Happy Go Vienna
Once again, Vienna has been named the most liveable city in the world. Horse-drawn carriages, Sachertorte chocolate gateau, 'Küss die Hand' - really now? Oh yes, says Zara Pfeifer. Thirteen years ago, she came here from Cologne to study and, bar a few short hiatuses, has stayed ever since.
She took COMPANION on a walk to share a quick tour of the architectural history of her adopted home. Zara knows a thing or two about architecture — she completed a bachelor’s degree in the subject at Vienna’s technical university, followed by a master’s at the Academy of Fine Arts. Today, she works as an artist and freelance photographer. Zara explains what makes Vienna such a great place to live in using the vivid example of the Alt-Erlaa housing estate, which she recently immortalised in her photography book ‘Du, meine konkrete Utopie’ (You, My Concrete Utopia). Though located a little out of the centre, its residents are quintessential Viennese locals — pragmatic with a well-developed sense of community. Surveys have confirmed this observation: Vienna’s social-housing policy has made a demonstrable contribution to increasing resident satisfaction. Zara realises something else during our walk through the city centre: many Viennese buildings were ahead of their time. Even indulgent world weariness has a place here, as does time-worn traditions and the current zeitgeist. The locals have a term for that: mélange.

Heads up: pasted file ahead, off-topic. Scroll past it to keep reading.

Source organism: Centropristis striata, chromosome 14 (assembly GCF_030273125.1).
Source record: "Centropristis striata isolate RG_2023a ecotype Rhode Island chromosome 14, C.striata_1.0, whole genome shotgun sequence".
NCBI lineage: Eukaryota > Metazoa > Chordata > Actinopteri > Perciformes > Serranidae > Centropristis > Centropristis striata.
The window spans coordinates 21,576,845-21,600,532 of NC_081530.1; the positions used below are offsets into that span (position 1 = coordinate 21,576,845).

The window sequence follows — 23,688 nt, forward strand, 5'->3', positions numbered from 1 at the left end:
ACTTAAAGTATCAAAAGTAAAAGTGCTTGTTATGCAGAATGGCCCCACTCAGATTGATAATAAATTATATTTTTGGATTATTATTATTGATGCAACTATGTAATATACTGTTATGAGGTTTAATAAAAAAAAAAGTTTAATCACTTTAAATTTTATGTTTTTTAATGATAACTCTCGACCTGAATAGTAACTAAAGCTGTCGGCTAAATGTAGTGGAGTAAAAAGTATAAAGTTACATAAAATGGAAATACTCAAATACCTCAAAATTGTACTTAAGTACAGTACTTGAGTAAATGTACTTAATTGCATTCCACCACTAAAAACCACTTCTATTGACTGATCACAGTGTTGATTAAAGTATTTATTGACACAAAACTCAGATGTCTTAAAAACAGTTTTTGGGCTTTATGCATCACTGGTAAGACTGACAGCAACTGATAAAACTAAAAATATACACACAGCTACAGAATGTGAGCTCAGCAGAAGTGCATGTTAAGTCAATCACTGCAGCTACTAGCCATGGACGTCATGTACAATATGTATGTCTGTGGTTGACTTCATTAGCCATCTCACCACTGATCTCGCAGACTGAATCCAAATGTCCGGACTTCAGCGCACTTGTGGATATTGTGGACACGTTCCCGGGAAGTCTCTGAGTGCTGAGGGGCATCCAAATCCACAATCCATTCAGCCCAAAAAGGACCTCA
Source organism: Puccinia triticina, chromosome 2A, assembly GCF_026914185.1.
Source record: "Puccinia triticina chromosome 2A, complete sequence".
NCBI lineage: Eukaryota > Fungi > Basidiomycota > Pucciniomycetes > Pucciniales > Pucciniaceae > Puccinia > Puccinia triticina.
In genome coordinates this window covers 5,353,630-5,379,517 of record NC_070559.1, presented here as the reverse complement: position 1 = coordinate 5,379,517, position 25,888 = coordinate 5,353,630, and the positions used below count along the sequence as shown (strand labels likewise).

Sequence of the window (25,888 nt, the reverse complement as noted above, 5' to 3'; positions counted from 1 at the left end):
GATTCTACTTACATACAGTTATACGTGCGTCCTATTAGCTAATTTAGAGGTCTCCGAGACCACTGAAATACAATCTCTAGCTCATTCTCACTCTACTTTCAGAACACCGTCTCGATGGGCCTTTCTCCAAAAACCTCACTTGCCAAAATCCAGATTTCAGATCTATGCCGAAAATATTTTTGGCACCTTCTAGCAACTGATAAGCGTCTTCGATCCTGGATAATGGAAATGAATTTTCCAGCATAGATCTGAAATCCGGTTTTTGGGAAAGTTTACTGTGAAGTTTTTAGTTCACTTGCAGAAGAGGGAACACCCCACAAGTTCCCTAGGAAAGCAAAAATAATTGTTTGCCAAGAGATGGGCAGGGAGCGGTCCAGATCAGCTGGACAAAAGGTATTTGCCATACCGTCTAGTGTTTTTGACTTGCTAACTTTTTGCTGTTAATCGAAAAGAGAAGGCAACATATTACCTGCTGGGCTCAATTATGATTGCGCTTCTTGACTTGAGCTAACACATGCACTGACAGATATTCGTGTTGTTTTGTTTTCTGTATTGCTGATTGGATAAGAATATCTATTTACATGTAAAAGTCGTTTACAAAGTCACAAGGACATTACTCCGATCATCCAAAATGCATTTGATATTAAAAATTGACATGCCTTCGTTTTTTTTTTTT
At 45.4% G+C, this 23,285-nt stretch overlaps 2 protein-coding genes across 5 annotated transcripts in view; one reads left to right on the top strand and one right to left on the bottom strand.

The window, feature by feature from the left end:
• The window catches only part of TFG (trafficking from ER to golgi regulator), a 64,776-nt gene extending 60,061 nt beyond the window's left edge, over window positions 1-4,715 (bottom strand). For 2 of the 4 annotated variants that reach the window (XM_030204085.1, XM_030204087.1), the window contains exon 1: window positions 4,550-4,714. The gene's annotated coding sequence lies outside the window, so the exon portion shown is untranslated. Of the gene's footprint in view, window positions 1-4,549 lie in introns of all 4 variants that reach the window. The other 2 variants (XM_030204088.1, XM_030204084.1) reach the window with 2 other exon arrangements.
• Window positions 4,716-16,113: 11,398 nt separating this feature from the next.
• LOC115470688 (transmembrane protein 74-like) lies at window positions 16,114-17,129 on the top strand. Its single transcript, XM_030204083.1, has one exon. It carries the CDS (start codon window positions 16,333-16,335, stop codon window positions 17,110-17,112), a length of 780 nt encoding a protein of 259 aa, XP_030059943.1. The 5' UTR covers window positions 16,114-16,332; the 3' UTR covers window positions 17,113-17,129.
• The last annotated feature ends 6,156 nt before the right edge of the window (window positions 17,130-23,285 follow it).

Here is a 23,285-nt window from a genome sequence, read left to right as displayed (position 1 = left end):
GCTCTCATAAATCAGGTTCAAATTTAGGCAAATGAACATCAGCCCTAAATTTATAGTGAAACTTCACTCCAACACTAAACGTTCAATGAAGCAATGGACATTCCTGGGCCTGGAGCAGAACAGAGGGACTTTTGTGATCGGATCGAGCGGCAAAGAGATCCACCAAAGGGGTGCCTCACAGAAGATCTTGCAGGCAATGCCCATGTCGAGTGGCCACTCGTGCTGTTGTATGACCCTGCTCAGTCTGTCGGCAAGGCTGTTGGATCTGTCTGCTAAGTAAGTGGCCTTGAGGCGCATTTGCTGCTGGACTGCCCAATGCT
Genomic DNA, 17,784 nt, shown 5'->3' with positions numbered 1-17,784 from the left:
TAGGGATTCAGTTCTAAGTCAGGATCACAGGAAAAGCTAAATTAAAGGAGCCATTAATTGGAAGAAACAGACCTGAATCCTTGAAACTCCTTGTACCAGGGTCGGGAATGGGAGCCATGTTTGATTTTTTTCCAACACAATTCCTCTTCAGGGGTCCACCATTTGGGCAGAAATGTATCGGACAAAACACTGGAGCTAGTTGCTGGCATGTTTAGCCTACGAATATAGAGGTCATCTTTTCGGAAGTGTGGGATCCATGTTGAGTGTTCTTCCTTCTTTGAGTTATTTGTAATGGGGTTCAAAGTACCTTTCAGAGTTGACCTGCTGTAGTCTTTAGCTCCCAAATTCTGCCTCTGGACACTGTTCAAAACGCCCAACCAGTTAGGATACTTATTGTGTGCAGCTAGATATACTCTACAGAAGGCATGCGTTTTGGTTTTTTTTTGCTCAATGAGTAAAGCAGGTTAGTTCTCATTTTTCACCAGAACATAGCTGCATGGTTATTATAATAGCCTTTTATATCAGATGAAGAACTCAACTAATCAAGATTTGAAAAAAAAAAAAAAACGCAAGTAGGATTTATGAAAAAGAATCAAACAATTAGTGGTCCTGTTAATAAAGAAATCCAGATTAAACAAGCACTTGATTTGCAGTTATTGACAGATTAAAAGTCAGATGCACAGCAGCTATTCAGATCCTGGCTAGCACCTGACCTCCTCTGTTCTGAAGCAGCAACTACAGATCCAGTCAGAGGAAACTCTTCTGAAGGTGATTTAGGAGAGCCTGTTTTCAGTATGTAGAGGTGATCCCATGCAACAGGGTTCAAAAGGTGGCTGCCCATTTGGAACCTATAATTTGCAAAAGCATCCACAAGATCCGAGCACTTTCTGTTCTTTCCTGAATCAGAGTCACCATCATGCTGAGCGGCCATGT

Our tour kicks off with a Viennese classic that has well earned its title and is one of the most beautiful art nouveau buildings in Vienna, within walking distance of Zara’s alma mater. The impressive entranceway bears the inscription ‘Der Zeit ihre Kunst, der Kunst ihre Freiheit’ (To every age its art, to every art its freedom). The Secession Building was built in 1898 by Joseph Maria Olbrich as a venue for exhibitions and collections for the up-and-coming bohemian art scene centred around Gustav Klimt. The population at the time was disappointed by how new and out of place the building looked compared to those surrounding it. Today, the Secession hosts rotating exhibitions showcasing the work of international artists. One special feature is the view from the cupola, which is not usually accessible to visitors. It was renovated only recently, a process during which some of the gold leaf went missing. ‘Went missing’, or ‘was stolen’, as others would say. ‘Gfladert’ as Viennese would say.
On the Trail of Adolf Loos